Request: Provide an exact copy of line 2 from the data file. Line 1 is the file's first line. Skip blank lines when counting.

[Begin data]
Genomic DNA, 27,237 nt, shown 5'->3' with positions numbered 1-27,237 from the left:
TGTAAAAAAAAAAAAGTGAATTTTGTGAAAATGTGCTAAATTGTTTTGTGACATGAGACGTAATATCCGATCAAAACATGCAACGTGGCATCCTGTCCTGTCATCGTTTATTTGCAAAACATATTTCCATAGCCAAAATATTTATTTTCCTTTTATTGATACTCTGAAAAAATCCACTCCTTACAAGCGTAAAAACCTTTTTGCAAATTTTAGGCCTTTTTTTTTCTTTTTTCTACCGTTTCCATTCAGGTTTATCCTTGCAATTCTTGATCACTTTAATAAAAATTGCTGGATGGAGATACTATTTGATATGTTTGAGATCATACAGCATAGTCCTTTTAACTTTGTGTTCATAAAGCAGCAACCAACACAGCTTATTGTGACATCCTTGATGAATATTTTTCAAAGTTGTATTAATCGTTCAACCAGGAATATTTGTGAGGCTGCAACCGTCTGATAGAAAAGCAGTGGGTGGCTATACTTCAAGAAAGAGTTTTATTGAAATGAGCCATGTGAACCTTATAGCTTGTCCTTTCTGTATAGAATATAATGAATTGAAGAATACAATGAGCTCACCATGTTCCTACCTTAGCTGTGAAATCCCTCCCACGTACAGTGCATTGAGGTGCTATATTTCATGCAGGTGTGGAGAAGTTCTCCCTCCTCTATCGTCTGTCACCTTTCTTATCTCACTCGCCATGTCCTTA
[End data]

TGTAAAAAAAAAAAAGTGAATTTTGTGAAAATGTGCTAAATTGTTTTGTGACATGAGACGTAATATCCGATCAAAACATGCAACGTGGCATCCTGTCCTGTCATCGTTTATTTGCAAAACATATTTCCATAGCCAAAATATTTATTTTCCTTTTATTGATACTCTGAAAAAATCCACTCCTTACAAGCGTAAAAACCTTTTTGCAAATTTTAGGCCTTTTTTTTTCTTTTTTCTACCGTTTCCATTCAGGTTTATCCTTGCAATTCTTGATCACTTTAATAAAAATTGCTGGATGGAGATACTATTTGATATGTTTGAGATCATACAGCATAGTCCTTTTAACTTTGTGTTCATAAAGCAGCAACCAACACAGCTTATTGTGACATCCTTGATGAATATTTTTCAAAGTTGTATTAATCGTTCAACCAGGAATATTTGTGAGGCTGCAACCGTCTGATAGAAAAGCAGTGGGTGGCTATACTTCAAGAAAGAGTTTTATTGAAATGAGCCATGTGAACCTTATAGCTTGTCCTTTCTGTATAGAATATAATGAATTGAAGAATACAATGAGCTCACCATGTTCCTACCTTAGCTGTGAAATCCCTCCCACGTACAGTGCATTGAGGTGCTATATTTCATGCAGGTGTGGAGAAGTTCTCCCTCCTCTATCGTCTGTCACCTTTCTTATCTCACTCGCCATGTCCTTA